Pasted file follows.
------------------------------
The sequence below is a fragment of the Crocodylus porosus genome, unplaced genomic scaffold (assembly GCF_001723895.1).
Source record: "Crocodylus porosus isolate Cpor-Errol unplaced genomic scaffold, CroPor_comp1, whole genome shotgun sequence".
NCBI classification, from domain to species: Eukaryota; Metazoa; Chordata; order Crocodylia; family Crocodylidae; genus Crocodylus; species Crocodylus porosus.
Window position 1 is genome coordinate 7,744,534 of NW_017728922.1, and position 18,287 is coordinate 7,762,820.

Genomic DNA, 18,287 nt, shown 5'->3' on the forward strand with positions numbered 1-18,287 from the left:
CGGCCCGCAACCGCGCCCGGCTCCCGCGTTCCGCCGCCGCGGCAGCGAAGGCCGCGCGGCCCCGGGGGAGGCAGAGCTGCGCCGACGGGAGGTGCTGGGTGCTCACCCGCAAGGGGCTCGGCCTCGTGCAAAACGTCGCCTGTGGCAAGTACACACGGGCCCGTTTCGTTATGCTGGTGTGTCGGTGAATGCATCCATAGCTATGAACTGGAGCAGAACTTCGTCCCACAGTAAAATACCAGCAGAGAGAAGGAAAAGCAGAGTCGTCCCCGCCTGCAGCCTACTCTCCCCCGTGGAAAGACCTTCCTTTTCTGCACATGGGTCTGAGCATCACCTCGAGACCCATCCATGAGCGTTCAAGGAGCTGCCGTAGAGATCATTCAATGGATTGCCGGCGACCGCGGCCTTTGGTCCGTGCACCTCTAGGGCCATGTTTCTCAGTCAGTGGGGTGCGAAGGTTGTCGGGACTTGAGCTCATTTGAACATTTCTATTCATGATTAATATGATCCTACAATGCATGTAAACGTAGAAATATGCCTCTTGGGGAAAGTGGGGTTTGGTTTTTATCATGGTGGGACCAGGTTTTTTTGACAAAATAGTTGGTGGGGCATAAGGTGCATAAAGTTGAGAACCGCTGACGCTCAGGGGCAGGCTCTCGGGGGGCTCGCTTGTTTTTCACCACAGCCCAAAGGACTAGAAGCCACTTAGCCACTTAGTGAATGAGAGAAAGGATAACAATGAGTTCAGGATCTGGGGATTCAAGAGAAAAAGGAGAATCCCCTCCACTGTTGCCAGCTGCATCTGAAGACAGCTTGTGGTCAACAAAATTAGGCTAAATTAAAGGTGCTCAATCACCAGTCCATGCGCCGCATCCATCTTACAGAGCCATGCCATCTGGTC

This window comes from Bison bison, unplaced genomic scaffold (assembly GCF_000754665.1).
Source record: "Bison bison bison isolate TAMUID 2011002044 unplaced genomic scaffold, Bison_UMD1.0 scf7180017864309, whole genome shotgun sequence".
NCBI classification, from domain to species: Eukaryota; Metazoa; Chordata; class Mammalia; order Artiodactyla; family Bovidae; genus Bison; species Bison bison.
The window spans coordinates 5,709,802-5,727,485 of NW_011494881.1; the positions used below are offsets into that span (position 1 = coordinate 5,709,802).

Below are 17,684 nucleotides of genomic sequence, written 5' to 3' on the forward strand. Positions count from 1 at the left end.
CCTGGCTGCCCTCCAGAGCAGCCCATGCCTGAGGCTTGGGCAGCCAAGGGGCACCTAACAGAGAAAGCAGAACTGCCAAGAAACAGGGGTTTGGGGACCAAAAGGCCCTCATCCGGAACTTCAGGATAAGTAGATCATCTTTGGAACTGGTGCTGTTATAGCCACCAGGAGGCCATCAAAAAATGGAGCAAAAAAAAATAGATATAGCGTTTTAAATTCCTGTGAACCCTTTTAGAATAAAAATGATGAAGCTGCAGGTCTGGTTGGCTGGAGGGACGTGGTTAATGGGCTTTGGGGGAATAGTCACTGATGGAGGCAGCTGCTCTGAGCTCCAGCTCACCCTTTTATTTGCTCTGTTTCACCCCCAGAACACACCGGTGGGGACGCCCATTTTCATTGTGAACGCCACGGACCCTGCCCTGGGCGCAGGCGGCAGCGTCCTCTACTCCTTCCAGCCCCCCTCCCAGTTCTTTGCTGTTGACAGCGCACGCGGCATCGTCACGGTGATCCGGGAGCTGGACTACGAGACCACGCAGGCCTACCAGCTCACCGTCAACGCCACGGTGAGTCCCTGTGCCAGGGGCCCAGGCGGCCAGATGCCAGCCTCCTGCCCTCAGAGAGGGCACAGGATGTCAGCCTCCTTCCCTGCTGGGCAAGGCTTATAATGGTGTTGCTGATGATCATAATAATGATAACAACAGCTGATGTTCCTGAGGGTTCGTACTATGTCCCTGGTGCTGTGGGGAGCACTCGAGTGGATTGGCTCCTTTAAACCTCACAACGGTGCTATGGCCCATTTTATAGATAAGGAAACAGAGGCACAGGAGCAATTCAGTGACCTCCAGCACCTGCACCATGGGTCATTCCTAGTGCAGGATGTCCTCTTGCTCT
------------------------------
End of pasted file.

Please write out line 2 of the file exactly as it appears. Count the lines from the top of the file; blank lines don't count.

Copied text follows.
Source record: "Crocodylus porosus isolate Cpor-Errol unplaced genomic scaffold, CroPor_comp1, whole genome shotgun sequence".